Friday, May 21, 2010
Thursday, May 20, 2010
THE EVENT: The Senate cleared the way for a final vote on legislation that would constitute the biggest overhaul of U.S. financial regulations since the 1930s, voting, 60-40, to end more than three weeks of debate on the sweeping measure. President Barack Obama called the action a "major step forward."
KEY POINTS IN DEBATE: Republican critics have generally opposed the bill as an excessive intrusion by government into the markets. They also said the legislation doesn't deal with the circumstances that led to the severe decline in housing prices.
SUMMARY OF BILL: The legislation, broadly, is designed to close the regulatory gaps and end the speculative trading practices that contributed to the 2008 financial market crisis. Among other things, the bill would create a regulatory system to manage the collapse of a failed financial institutions; create a new consumer protection agency; change the way mortgages and credit cards are regulated and how financial firms interact with regulators; and boost the government's ability to deal with systemwide failures.
MARKET REACTION: Bank stocks briefly pared some of their losses after the vote, but closed lower. Concerns about exposure to Europe's debt woes continued to weigh on bank shares and on the broader market, with the Dow Jones Industrial Average falling 376.36 points, or 3.6%, to close at 10068.01, off 10.15% from its 2010 closing high hit on April 26.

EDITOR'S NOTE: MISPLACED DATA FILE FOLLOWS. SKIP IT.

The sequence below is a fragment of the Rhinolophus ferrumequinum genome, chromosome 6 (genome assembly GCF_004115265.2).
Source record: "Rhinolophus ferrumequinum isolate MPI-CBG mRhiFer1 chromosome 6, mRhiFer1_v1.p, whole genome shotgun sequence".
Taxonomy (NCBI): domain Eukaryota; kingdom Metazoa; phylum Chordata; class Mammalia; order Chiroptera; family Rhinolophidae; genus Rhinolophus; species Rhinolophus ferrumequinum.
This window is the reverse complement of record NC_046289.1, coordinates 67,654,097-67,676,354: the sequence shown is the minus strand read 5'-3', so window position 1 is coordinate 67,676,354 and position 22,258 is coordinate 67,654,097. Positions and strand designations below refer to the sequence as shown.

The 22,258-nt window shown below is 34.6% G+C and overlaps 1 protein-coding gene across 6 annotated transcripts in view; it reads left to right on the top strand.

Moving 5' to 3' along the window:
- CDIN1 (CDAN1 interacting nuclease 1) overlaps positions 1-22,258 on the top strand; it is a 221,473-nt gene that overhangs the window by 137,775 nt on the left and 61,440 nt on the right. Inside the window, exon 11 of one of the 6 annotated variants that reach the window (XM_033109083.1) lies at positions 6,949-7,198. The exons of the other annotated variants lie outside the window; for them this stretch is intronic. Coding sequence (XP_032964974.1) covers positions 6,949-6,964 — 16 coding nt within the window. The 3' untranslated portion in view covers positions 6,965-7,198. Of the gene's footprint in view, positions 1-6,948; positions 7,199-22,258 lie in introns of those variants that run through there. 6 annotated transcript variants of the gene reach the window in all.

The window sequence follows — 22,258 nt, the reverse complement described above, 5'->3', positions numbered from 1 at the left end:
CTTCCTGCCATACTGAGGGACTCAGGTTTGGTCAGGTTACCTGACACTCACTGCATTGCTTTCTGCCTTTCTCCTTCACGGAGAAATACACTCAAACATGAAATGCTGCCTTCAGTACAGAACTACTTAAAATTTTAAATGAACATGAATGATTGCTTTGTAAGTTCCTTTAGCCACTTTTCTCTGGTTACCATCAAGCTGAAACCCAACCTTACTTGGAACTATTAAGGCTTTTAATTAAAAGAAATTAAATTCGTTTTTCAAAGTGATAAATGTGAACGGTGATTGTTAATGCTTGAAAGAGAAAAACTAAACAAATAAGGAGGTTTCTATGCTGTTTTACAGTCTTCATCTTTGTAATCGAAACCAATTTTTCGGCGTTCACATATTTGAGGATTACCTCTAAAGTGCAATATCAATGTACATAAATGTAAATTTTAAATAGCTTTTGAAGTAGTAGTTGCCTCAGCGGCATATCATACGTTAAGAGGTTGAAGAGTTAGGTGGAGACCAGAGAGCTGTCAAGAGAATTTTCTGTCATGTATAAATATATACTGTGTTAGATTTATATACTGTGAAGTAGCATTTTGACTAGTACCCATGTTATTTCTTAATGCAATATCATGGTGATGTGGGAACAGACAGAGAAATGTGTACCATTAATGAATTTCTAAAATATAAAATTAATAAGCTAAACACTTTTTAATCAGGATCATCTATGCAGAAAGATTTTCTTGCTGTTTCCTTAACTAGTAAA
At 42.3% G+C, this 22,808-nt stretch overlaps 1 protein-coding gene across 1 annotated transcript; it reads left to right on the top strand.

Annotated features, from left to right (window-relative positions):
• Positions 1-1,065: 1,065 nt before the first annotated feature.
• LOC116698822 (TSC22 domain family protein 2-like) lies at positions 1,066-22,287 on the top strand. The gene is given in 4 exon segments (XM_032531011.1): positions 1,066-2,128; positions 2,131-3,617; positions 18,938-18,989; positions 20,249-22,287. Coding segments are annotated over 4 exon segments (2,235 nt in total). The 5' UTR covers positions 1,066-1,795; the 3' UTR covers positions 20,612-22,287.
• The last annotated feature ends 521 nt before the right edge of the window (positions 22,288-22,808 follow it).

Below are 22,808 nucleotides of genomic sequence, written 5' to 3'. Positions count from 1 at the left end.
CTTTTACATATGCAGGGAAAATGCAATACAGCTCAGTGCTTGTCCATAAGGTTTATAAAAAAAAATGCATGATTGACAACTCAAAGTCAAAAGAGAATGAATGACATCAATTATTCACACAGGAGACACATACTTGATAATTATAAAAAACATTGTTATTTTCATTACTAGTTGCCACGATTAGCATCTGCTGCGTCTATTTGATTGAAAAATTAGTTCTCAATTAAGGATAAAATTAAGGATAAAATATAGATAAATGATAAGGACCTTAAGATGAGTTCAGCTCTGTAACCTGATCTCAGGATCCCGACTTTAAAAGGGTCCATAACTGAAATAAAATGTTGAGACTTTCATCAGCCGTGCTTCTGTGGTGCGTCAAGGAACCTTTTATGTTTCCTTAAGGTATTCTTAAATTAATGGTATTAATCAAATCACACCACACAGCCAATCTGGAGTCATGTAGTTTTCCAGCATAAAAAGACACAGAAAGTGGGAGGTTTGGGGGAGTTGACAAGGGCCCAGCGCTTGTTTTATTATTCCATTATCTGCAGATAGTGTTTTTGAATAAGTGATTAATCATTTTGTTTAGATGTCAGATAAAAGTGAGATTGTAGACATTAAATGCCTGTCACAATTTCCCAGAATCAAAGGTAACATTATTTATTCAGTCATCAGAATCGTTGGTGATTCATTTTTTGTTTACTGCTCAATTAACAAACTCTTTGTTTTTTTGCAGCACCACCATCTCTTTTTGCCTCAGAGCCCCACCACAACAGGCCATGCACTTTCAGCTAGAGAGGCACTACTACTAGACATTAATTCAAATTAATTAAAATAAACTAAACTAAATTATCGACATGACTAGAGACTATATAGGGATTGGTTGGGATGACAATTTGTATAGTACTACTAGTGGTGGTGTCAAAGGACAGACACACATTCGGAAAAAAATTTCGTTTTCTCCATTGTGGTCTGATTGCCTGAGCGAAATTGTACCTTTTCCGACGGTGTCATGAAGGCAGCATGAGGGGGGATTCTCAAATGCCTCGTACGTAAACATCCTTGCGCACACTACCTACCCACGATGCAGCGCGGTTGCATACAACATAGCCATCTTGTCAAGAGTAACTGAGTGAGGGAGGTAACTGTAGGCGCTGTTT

WHAT'S NEXT: Senate Democrats would need to clear a handful of procedural hurdles for a final vote to occur Thursday evening, but leadership was discussing the possibility, according to several congressional aides. If the Senate approves the bill, it will have to be reconciled with a version in the House of Representatives. The House passed its version of the bill last year and the two chambers have approached a number of issues, including how the government should fund the cost of winding down a large financial firm, in very different ways.
View original article.